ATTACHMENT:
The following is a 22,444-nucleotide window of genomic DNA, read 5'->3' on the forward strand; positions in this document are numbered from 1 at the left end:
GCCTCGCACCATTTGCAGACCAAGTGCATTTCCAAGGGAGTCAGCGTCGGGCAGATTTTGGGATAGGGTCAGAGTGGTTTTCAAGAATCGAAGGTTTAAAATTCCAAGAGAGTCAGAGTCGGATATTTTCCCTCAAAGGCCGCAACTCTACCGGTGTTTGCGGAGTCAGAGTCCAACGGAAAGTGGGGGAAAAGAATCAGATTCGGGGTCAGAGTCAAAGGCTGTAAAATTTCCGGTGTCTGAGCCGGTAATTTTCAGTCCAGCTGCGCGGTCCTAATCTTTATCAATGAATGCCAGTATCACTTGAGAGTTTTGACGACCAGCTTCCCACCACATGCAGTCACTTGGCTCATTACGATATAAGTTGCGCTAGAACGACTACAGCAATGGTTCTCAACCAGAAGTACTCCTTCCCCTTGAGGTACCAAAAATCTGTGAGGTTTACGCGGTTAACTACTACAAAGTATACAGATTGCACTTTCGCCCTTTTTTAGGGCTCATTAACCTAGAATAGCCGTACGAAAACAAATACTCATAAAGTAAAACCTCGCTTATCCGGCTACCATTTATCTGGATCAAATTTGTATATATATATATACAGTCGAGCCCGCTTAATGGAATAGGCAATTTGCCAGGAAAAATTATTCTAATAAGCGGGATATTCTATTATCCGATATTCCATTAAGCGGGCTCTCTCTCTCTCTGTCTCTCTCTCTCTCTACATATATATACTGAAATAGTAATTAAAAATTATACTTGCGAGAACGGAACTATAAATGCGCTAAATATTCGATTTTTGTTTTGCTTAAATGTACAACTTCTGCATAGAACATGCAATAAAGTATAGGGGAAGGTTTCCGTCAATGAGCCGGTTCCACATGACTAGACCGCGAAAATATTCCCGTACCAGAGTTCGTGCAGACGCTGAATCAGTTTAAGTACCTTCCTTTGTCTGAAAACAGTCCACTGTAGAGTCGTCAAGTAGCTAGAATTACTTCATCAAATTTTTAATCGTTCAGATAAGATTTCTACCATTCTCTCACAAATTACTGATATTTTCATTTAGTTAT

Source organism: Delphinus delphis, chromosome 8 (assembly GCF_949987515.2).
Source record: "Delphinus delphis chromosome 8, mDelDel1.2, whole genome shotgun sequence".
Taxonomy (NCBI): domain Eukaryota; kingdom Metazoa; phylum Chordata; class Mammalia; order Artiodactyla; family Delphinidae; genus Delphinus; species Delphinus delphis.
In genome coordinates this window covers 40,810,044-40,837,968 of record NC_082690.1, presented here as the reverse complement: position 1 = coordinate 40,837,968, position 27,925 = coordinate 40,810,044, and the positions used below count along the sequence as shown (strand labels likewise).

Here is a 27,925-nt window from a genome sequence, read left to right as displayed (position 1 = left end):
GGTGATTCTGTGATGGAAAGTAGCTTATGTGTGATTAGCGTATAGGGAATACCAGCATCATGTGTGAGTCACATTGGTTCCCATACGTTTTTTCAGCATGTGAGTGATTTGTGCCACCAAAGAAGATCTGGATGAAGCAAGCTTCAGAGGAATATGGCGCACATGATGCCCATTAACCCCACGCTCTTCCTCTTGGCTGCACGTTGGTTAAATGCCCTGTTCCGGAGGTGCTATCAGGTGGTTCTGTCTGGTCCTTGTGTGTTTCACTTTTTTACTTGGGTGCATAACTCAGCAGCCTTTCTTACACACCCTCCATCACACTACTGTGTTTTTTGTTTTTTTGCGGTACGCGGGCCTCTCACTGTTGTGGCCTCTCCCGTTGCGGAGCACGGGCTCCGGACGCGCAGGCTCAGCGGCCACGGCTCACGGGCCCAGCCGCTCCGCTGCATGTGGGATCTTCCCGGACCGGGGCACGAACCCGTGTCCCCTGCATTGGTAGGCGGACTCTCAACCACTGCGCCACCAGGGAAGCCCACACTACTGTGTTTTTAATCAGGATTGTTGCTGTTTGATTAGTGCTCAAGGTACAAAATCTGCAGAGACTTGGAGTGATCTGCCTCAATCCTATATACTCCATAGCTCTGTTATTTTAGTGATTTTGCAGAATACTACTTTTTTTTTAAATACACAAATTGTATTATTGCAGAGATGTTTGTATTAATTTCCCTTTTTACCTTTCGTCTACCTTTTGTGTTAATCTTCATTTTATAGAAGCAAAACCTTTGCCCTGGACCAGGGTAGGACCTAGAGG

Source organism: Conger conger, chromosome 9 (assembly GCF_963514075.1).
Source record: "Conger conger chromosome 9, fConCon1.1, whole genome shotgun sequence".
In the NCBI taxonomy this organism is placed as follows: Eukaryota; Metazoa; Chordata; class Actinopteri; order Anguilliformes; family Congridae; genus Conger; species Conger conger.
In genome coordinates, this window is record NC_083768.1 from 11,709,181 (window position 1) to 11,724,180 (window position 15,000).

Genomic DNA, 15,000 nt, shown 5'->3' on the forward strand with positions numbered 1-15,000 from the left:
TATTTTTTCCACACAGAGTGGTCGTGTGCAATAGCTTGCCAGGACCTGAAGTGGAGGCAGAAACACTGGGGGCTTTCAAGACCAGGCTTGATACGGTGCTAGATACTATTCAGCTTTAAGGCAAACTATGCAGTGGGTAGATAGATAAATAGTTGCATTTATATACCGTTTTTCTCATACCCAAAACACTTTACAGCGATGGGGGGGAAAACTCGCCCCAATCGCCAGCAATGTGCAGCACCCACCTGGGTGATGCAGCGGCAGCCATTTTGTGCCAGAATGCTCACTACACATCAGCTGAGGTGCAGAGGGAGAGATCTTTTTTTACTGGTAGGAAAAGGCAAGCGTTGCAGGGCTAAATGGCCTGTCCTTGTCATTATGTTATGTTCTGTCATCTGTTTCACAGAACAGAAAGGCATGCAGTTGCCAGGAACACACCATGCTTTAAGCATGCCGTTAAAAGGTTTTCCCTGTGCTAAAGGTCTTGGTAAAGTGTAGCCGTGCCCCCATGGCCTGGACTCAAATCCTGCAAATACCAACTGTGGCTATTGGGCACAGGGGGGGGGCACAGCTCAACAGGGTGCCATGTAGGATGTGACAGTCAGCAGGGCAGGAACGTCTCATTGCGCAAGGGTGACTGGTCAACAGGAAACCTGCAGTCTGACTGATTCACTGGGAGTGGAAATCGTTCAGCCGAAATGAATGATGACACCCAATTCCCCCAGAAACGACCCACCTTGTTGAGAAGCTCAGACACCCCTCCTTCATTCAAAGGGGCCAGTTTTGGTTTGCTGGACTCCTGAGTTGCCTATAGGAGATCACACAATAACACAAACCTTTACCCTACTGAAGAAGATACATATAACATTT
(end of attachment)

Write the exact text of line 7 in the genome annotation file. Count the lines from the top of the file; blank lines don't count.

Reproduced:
Here is a 27,925-nt window from a genome sequence, read left to right as displayed (position 1 = left end):